OCCIDENTAL MINDORO, Philippines – Fishing Boat Gem-Ver was left almost completely sunken after a Chinese vessel rammed its rear on June 9.
In a photo obtained by Rappler taken just hours after the assault, the fishing boat is seen only with its tip and its helm, with a small fishing boat on top of its submerged bow. (READ: AFP: Chinese vessel's sinking of PH boat 'far from accidental')
Gem-Ver sailed on May 29, planning to stay at sea for at least 15 days. On its 12th day, the boat was struck by the Chinese vessel midnight of June 9.
According to crew members Rappler had spoken with, some of them were awake and spotted the Chinese metal vessel approaching. They tried to maneuver out of its way, but the ship traveled too fast. A hole was left in Gem-Ver's rear, causing it to sink. (WATCH: How Chinese ship sank Filipino fishing vessel in West PH Sea)
Crew members tried to cover the hole but water gushed inside the boat fast. Then in a final effort to slow down its sinking, the men of the boat tied empty drums they had used up for water and the boat's fuel.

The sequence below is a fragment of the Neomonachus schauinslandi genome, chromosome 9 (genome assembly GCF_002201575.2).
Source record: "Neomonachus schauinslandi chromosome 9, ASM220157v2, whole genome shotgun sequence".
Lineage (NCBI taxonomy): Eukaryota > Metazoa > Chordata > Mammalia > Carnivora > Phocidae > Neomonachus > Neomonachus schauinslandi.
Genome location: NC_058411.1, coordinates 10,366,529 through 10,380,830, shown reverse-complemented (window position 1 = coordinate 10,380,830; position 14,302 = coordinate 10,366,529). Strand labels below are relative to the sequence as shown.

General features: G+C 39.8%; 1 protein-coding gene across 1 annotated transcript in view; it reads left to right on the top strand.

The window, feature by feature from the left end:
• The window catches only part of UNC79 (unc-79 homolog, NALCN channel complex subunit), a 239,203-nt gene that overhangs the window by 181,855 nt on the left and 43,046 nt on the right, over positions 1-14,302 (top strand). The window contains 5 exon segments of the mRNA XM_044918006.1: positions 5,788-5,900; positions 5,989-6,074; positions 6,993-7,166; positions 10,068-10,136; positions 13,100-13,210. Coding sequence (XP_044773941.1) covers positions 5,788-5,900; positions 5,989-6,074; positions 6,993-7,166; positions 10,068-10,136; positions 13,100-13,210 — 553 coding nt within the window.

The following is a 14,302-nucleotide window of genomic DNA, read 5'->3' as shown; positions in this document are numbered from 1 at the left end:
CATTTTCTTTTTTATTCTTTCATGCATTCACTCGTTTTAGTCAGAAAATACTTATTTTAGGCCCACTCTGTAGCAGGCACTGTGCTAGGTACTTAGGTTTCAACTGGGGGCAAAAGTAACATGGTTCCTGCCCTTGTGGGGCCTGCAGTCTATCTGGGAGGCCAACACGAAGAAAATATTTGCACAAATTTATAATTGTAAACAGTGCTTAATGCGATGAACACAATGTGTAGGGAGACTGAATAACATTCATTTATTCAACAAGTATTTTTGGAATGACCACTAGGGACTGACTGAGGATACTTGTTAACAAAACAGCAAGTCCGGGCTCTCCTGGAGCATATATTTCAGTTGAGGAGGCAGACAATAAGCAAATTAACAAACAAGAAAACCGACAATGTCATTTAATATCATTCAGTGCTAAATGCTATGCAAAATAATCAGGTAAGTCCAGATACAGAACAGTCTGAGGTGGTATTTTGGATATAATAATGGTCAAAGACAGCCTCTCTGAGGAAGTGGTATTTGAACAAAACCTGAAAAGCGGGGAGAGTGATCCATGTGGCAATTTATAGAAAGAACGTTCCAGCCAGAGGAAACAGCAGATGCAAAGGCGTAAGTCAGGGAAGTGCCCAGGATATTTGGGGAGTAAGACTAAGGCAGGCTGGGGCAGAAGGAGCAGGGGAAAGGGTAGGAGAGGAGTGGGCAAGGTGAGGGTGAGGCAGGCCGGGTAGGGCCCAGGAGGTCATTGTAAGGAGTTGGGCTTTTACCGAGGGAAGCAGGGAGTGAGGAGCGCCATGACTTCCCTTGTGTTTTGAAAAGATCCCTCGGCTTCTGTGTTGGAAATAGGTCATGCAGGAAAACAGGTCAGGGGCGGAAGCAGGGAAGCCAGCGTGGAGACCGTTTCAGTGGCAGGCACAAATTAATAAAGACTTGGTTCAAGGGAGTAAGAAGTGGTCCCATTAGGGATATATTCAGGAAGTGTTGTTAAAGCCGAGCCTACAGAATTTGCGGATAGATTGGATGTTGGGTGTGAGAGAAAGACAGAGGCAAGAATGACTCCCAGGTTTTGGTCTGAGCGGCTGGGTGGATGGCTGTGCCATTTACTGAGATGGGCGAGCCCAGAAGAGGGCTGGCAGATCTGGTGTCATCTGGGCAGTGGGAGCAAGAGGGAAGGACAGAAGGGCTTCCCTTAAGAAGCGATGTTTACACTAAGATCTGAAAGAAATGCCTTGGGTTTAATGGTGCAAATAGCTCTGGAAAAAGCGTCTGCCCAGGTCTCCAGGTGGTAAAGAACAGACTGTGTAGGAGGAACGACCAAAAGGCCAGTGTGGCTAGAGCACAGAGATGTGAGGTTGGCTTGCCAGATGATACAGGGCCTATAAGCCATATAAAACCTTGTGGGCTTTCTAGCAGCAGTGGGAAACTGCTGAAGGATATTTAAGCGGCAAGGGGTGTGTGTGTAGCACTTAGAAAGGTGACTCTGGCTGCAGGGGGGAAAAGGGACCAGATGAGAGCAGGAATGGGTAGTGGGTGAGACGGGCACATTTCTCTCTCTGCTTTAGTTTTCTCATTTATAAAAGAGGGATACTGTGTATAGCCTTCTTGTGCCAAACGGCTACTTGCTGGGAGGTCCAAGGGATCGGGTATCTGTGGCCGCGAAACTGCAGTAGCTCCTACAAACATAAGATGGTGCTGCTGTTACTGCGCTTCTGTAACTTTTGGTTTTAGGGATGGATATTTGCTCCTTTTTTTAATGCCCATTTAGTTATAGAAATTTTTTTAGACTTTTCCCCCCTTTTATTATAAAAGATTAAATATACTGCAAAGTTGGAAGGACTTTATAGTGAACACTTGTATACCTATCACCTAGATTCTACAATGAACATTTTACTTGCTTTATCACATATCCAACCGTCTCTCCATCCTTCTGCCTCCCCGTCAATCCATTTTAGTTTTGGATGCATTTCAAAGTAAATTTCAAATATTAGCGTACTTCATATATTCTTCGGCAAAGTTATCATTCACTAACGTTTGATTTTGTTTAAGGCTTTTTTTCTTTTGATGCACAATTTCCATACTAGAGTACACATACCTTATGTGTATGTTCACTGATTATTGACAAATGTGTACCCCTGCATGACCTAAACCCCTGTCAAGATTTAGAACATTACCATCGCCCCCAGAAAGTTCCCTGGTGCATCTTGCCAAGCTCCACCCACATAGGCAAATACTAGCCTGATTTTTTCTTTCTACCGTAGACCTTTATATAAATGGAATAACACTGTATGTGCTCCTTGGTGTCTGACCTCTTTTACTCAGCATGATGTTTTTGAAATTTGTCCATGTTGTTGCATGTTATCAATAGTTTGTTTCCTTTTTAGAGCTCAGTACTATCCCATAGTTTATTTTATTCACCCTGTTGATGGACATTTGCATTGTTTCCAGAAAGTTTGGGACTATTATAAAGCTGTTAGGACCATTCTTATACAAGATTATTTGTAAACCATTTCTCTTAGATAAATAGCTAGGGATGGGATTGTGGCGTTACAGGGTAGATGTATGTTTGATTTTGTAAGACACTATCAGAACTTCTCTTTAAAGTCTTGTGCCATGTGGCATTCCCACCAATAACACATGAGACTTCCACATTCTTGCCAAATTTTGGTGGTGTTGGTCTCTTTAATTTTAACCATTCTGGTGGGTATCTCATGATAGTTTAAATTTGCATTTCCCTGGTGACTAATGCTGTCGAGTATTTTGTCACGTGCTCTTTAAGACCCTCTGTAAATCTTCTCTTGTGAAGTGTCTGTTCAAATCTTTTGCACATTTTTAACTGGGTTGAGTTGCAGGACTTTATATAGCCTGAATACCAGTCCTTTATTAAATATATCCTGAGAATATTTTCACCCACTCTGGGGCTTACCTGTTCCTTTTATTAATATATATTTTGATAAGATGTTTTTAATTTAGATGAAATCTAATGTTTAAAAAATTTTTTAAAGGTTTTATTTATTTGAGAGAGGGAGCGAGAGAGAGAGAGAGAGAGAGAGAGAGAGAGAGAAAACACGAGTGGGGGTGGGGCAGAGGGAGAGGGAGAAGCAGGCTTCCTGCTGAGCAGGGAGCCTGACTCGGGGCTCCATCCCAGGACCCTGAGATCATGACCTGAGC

The team was rescued after they spotted a Vietnamese fishing vessel estimated to be 5 miles away from the wreckage. They were turned over to the Philippine Navy on June 10 up until they came back home to San Jose town here on June 14.
Gem-Ver returned to San Jose, Occidental Mindoro on Saturday in better condition than it was found in the middle of the West Philippine Sea after its mechanic fixed it up as they sailed back home.
Photo by LeAnne Jazul/Rappler
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Rambo Talabong covers the House of Representatives and local governments for Rappler. Prior to this, he covered security and crime. He was named Jaime V. Ongpin Fellow in 2019 for his reporting on President Rodrigo Duterte’s war on drugs. In 2021, he was selected as a journalism fellow by the Fellowships at Auschwitz for the Study of Professional Ethics.